Status and Challenges of Hazardous Waste Managementamong Handlers at Thika Level 5 Hospital, Thika Sub-County, Kiambu County, Kenya
Towett, Anne Chepngeno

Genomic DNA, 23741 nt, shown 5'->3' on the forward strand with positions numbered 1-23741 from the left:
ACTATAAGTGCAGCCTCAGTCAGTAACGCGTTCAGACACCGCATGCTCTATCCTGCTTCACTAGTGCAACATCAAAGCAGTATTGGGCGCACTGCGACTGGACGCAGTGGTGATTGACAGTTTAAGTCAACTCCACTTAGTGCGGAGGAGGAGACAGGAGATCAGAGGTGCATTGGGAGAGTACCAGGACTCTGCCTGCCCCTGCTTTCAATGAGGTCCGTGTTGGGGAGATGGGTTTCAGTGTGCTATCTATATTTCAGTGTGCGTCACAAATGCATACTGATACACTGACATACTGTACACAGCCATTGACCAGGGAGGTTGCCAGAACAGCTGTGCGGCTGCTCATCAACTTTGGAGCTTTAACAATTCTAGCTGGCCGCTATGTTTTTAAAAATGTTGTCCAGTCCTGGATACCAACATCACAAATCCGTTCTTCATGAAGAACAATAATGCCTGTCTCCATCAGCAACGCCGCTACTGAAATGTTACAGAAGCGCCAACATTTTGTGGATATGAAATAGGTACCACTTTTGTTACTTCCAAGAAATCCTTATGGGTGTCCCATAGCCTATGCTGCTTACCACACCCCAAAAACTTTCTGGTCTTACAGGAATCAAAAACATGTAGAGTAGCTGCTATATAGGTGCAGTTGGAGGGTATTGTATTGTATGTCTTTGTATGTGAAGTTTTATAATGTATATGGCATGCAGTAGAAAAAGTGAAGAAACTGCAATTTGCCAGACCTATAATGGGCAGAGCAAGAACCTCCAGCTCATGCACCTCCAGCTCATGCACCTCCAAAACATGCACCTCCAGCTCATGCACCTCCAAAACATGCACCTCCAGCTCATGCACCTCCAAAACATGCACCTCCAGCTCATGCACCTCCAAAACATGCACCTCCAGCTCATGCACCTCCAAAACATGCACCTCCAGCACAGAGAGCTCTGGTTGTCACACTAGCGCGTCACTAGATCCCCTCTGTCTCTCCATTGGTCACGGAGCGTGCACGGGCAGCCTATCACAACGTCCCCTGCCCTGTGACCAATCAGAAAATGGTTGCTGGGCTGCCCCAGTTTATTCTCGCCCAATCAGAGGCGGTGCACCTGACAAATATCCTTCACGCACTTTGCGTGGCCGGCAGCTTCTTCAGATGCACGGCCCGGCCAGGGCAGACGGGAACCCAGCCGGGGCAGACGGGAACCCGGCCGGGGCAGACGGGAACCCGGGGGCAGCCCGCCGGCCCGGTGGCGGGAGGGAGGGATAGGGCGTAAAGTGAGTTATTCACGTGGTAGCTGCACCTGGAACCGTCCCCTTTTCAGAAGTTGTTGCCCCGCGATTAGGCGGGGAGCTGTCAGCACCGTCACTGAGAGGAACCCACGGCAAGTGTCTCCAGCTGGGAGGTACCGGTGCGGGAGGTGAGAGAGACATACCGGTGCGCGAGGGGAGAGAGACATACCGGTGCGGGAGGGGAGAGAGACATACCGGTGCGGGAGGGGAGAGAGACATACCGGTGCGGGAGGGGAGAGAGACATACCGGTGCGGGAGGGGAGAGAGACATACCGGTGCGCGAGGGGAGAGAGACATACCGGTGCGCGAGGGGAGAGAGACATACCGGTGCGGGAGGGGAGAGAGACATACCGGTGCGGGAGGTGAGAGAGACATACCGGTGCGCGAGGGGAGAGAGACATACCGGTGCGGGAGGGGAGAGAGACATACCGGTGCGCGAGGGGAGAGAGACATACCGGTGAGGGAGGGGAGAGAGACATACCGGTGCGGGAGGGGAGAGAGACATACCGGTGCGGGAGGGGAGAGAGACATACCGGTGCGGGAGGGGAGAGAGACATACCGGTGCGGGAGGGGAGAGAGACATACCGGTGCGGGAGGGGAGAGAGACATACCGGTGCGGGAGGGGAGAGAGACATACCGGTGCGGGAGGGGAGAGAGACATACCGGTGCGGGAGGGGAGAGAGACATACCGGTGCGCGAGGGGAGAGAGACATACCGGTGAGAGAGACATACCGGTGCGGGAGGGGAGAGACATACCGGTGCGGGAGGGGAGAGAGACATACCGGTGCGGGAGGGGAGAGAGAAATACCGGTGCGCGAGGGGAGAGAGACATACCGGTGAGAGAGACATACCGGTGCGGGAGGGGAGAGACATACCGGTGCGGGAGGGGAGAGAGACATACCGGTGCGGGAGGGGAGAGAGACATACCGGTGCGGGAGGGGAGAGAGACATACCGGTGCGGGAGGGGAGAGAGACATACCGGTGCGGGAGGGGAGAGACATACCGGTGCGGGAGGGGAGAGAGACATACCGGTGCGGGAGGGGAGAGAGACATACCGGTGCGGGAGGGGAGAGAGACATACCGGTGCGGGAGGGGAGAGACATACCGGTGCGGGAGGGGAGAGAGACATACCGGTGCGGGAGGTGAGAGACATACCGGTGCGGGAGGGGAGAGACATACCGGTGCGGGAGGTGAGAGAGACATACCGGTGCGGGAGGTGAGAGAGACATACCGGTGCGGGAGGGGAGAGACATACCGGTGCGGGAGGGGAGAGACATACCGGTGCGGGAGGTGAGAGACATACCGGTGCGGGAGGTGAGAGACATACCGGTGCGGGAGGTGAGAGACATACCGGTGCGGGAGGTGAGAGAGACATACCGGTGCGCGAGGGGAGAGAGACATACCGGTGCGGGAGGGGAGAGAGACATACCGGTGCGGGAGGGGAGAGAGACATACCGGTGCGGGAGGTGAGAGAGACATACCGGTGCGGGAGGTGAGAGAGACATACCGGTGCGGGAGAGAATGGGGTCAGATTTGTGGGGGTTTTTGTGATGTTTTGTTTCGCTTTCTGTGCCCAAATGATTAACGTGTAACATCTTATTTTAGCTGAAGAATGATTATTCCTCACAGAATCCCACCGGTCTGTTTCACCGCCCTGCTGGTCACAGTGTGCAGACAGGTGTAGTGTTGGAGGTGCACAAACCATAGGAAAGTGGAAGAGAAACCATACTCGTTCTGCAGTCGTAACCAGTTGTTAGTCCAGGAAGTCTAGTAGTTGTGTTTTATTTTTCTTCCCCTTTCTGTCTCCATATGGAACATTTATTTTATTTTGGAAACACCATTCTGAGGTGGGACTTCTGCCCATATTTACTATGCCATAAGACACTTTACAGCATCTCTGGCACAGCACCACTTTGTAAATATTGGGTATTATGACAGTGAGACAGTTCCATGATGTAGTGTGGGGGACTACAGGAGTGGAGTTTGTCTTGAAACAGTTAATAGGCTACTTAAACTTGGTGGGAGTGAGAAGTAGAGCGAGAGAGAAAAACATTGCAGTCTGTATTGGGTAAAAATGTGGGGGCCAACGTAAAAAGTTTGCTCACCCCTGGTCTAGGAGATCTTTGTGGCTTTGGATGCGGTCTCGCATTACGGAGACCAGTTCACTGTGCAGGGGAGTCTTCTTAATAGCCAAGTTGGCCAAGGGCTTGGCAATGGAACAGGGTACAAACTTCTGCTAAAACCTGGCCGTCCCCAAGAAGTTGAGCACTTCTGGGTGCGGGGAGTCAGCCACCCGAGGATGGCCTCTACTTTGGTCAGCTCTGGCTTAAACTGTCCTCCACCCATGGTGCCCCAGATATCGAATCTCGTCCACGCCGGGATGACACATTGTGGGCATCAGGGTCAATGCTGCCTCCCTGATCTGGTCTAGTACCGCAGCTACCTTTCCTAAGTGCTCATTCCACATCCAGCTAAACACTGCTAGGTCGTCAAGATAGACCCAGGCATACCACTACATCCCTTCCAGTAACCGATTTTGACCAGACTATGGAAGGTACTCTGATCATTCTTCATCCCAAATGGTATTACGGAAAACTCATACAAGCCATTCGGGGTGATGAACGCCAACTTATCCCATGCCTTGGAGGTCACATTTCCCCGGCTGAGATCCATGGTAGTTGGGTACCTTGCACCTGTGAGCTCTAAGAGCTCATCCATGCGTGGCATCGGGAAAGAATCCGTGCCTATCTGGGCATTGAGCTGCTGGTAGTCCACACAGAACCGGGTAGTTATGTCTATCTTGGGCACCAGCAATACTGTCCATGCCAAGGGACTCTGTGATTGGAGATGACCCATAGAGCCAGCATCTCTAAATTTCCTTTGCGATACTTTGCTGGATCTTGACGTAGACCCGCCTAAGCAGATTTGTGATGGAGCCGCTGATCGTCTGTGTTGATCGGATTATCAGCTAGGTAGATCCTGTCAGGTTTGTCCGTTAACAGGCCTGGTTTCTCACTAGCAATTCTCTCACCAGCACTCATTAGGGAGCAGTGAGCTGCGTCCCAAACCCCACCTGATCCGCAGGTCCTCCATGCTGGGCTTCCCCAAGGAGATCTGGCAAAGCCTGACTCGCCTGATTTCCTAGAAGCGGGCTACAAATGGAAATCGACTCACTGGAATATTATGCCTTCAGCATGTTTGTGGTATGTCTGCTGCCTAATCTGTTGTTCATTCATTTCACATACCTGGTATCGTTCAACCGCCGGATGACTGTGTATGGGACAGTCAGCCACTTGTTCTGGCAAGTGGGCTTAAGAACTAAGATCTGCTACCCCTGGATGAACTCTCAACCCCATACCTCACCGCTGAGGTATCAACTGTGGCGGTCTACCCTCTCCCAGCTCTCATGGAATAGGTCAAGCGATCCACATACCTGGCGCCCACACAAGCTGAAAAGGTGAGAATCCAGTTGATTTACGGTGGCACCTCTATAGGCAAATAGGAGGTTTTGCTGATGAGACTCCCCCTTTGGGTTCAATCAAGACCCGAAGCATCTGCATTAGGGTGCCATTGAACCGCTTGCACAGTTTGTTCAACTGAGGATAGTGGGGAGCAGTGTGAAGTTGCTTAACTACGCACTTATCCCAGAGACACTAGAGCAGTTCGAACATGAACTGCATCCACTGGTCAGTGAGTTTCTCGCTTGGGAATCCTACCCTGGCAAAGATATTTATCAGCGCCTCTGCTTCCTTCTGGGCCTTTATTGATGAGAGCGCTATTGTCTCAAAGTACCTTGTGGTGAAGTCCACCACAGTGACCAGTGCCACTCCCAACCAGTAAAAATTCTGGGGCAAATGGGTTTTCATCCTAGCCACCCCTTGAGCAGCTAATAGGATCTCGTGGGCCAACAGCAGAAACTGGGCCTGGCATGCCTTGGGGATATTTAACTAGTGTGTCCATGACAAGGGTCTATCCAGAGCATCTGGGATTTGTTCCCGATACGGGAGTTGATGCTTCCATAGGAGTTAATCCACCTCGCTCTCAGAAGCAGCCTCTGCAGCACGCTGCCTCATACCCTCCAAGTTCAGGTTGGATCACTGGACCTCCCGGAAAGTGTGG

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Hazardous wastes are wastes that pose danger both to the public and the environment. Of the total waste generated in health care facilities, approximately 20% is hazardous. These wastes have both immediate and long term health effects including kidney problems, asthma, cancers and other diseases. Hazardous Waste Management (HWM) is a challenge both in the developed world and developing countries where wastes generated are not segregated at the point of generation. Hazardous waste requires special attention throughout all its stages of management. Proper management can significantly reduce the cost of treatment of wastes and diseases due to these wastes. The research aimed at assessing status and challenges of Hazardous Waste Management among handlers in Thika level 5 hospital. The study was cross sectional descriptive and was carried out in Thika level 5 hospital during the month of March, 2014. Data collection instruments included self administered questionnaires, key informant interviews and observation check lists. The sample size was 195 and was selected proportionate to number of hazardous waste handlers in each category. Pretesting of research tools was tested at Ruiru Sub-County hospital. Simple random sampling was used to select study participants. Data collected was managed using SPSS version 20. Results of the study were summarized using percentages, tables and charts. Chi square was used to test for association between variables at p<0.05 significance level. A majority of the respondents had been trained on Hazardous Waste Management and 41.3% of the trained received training more than five years ago. The average amount of waste generated within the hospital was 642kg/day. Almost half (46.0%) of the waste was hazardous waste. There was significant statistical relationship between work experience and use of personal protective equipments (p=0.012), period of training and use of Personal Protective Equipments (p=0.006) and period of training and awareness of color codes (p=0.011). Other factors that were found to have significant relationships with Hazardous Waste Management were awareness of color codes and provider of Personal Protective Equipments. Qualitative analysis revealed that indiscriminate disposal of waste was attributed to inadequate waste bins and lack of clear labeling of bins. It is recommended that the hospital should provide continuous in-service trainings to its healthcare workers in order to equip them with up-to-date information on hazardous waste management. The hospital should ensure provision of adequate waste disposal bins in order to avoid indiscriminate waste disposal.